Migrants arrive at the port in the Tunisian town of Ben Guerdane, some 40 kilometres west of the Libyan border, following their rescue by Tunisia's coastguard and navy after their vessel overturned off Libya, on 10 June 2015.
If favourable sailing climates are maintained, more people could make the perilous journey into the European Union than in 2014, according to data supplied to i100.co.uk by the IOM's Italian office.
More people (11,000) travelled from Eritrea between January and May than any other country, according to IOM estimates, with 4,000 people travelling from Somalia and Nigeria.
Italy has so far received the highest number of migrants, over 54,000 at the latest IOM estimates, followed by Greece (46,000).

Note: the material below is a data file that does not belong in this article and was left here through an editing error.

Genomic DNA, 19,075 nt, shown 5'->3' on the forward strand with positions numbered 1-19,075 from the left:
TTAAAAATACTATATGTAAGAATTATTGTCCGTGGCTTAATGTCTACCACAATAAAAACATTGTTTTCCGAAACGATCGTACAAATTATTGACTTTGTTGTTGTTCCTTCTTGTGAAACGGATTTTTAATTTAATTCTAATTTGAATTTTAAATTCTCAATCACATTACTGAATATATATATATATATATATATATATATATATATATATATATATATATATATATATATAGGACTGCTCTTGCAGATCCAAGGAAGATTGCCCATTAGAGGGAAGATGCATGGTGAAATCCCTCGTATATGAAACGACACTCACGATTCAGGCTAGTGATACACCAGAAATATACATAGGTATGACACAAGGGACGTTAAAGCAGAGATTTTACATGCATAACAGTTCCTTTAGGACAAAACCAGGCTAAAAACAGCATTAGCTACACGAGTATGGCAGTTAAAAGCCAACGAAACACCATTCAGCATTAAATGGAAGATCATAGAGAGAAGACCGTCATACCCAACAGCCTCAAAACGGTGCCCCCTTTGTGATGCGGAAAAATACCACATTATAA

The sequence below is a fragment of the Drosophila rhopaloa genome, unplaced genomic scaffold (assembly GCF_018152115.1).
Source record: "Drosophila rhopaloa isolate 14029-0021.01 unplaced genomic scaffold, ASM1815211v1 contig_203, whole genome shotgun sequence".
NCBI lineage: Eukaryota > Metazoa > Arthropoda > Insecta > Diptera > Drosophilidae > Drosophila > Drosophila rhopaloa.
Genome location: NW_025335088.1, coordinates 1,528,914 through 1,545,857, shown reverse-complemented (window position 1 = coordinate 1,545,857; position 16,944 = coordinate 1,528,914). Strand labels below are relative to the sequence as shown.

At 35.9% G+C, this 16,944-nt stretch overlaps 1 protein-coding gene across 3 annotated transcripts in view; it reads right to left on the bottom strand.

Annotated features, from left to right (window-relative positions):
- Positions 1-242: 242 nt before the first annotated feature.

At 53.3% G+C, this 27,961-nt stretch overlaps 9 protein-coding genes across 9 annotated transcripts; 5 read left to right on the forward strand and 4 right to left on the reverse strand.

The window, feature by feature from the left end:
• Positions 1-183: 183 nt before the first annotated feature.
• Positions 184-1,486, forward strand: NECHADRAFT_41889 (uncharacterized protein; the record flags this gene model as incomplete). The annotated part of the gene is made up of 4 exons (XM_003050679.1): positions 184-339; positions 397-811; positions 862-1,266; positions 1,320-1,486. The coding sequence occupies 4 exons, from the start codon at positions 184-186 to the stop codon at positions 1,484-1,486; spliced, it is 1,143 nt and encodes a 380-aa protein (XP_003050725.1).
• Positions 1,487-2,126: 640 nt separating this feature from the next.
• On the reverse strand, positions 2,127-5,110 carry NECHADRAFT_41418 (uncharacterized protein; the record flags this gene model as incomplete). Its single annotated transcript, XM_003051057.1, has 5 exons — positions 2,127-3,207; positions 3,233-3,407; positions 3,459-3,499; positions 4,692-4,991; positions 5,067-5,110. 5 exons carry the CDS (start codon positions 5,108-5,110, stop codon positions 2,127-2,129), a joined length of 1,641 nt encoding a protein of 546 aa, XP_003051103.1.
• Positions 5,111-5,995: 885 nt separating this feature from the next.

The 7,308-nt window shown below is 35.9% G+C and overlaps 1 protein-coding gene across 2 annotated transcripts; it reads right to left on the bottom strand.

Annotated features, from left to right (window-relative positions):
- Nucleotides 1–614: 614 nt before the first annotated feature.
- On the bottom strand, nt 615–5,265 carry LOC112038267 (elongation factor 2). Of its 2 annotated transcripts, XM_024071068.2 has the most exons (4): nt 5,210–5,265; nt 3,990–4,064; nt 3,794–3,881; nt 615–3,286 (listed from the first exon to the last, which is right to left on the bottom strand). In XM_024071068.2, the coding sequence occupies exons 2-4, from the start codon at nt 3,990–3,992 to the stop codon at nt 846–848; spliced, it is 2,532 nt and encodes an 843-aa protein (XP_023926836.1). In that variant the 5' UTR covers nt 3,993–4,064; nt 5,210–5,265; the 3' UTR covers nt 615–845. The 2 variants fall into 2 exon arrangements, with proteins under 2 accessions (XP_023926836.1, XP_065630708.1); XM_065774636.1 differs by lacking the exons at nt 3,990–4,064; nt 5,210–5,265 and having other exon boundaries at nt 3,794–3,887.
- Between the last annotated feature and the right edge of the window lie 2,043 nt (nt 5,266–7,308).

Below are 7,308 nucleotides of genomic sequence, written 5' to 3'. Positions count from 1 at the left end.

Northern Italian states have also recently refused to take migrants as the crisis worsens in the south of the country.
On Monday, Roberto Maroni, the governor of Italy’s most populous region, Lombardy, and a senior figure in the anti-immigration Northern League, threatened to withhold funds from municipalities in his region that accepted more migrants from Sicily.
Greece has also experienced a rise in arrivals compared to 2014. For the period January to April, arrivals increased 478 per cent on the same period for 2014.
Earlier this week Downing Street announced it was considering plans to devote millions of pounds in British aid funding to stopping the crisis, diverting the aid from existing projects around the world.
The announcement came after HMS Bulwark was involved in saving more than 1,200 migrants from the Mediterranean last weekend off the coast of Libya.
The rescue operations came before what is expected to be a surge of migrant crossings in the months ahead, due to optimal weather conditions for sea travel.
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